dust and smears: materialising digital images part 2

I just came across another take on the task of rendering digital imagery more material, more messy and more fallible.  This is a photography project by Meggan Gould, reported by Wired magazine here.  It’s volume 5 of a series of works called Surface Tension, and it’s simply called iPad.

one of the iPad images from the Surface Tension series by Meggan Gould

one of the iPad images from the Surface Tension series by Meggan Gould

What Meggan has done is wait for the screens of her family’s iPads to get all smeared and sticky with fingerprints, then scanned the screen and manipulated the image to remove the screen’s content.  The result are images of what is usually completely invisible, and designed to be so, as Timo Arnell points out here: the touchscreen.  The screen is made visible by the way that the images show only the traces of the taps and swipes of the fingers that have touched the screen: there’s no sign of the fingers themselves, or of the what the fingers were were getting the screen to show.  No bodies and no content, these images are pure interface.

Except, of course, that they are themselves digital images, and there’s no sign on Meggan’s beautifully designed website that their viewers are in turn being invited to smear her images (and our screens).  There’s an interesting double-play, then, in these images, in the way that they simultaneously challenge and reaffirm the immateriality of the touchscreen.  Intriguing.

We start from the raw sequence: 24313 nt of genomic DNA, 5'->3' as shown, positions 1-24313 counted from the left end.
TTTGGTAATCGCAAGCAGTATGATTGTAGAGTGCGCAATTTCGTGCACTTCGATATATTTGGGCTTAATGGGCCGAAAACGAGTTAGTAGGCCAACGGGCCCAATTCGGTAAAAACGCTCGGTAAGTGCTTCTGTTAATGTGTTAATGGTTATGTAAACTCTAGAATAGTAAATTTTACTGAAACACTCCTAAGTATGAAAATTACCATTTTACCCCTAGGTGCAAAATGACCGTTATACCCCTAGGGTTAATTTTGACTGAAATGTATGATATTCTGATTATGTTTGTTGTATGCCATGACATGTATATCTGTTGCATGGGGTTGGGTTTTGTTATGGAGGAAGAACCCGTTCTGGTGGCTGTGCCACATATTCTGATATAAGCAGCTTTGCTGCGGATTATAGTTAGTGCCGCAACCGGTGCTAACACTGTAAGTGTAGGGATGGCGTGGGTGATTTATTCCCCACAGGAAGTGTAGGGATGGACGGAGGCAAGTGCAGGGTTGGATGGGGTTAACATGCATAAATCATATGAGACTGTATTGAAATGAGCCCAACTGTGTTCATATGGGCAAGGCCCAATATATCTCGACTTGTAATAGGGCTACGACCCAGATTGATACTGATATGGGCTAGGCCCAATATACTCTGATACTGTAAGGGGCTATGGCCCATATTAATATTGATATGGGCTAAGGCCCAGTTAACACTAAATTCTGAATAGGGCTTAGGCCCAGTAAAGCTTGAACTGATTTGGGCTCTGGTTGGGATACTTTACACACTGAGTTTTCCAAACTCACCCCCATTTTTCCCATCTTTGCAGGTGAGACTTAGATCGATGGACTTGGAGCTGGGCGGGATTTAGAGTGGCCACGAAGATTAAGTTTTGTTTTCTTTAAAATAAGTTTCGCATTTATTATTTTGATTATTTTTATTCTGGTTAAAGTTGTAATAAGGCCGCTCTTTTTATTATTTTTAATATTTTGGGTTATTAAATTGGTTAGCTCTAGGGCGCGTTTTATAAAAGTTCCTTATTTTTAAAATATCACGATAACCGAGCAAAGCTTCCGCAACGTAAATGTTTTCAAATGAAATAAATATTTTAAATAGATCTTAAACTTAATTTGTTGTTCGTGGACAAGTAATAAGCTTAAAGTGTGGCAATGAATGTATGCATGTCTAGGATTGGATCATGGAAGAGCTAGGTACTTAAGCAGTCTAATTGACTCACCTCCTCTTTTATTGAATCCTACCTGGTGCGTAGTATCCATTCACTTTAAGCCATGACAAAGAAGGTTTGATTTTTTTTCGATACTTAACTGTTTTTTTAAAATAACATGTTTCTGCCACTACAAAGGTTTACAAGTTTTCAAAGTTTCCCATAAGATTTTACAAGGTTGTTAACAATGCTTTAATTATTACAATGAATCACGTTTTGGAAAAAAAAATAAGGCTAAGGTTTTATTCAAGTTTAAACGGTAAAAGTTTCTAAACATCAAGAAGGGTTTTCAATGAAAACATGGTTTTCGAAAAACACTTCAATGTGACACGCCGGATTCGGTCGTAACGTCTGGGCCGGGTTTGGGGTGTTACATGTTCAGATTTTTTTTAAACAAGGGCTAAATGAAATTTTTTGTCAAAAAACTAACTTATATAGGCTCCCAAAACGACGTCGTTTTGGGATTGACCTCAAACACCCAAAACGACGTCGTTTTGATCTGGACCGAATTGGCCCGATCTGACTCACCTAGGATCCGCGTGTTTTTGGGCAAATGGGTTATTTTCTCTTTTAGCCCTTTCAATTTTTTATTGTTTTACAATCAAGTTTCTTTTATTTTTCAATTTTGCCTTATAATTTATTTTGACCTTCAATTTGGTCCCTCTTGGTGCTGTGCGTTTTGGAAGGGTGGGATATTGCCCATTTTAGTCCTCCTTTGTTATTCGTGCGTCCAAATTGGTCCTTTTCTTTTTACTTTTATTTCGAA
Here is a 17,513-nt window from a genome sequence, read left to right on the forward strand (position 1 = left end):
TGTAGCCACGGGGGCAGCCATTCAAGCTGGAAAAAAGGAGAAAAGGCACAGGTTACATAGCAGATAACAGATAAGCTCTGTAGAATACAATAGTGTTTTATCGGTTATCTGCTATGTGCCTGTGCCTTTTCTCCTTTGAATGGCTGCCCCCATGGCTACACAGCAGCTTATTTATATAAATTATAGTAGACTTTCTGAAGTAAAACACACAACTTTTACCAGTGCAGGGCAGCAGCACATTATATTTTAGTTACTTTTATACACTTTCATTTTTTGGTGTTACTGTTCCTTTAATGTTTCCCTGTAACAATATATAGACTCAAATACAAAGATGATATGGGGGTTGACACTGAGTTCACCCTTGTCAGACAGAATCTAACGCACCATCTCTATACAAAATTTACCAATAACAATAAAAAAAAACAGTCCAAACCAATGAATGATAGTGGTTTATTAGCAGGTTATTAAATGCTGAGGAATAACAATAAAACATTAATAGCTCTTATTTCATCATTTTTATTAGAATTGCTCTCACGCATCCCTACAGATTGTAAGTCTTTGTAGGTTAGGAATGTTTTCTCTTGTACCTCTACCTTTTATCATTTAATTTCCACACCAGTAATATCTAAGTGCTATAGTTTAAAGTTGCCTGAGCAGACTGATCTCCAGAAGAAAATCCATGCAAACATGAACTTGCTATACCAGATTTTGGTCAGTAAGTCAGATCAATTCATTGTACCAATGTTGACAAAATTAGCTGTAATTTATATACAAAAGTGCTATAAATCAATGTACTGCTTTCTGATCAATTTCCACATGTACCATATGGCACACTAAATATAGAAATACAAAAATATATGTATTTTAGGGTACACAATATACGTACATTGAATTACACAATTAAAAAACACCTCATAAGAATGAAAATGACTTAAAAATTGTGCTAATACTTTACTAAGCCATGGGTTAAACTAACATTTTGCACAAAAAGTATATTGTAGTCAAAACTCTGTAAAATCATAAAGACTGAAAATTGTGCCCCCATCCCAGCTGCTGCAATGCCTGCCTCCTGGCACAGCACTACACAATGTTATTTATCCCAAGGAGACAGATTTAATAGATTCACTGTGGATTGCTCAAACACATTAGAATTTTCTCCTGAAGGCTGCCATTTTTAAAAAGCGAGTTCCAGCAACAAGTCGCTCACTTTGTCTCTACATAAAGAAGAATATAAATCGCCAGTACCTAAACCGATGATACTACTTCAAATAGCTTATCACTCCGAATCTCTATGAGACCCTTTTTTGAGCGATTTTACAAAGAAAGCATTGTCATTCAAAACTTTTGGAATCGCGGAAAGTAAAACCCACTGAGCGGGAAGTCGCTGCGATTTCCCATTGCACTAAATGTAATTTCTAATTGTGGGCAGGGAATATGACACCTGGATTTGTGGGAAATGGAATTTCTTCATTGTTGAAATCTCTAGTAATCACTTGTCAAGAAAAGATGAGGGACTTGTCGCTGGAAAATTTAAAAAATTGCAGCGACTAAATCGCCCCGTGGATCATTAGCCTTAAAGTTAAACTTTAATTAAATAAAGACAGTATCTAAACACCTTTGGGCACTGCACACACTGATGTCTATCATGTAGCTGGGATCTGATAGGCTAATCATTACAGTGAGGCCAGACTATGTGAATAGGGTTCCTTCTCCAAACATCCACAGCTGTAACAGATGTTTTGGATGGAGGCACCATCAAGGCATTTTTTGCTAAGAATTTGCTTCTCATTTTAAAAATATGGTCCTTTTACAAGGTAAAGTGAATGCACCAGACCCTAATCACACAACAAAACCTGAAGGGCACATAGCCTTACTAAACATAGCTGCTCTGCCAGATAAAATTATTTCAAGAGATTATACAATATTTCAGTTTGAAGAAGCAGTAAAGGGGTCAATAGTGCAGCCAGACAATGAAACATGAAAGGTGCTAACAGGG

dust settles on visualisations of failed urban futures

I doubt anyone really believes in the visions of future urban spaces that are offered to us in the digital visualisations of new urban developments.  Nonetheless, there’s something strangely haunting about those visualisations when they start to look tattered and battered, dusty and faded, when they’re obscured by scaffolding and have other posters and signs stuck onto them.  The glossy futures they picture look best on screens; once inserted into the urban spaces they are meant to show (the future of), their seductive gloss immediately starts to tarnish.

I’ve already blogged about one artist who’s worked on the failure of these images to deliver their promise in the very spaces of their imagination: Randa Mirza and her project Beirutopia. Randa takes photographs of digital visualisations in actual urban spaces, and carefully includes signs of those spaces in her photograph – tatty roads and bashed-up cars, real bits of trees and cars and scooters – as well as photographing billboards with their images torn and sagging.

Now, thanks to Olga Smith, I’ve discovered another photographic project also working to disrupt the perfect finishes of those computer generated images.  This one is by photographer Rut Blees Luxemburg, and was on show in London earlier this year.  You can see some photographs of the installation here.  They look in particular at CGIs of a project in London for a 300m high office block, now on hold, paused at seven storeys.

RL_04.tif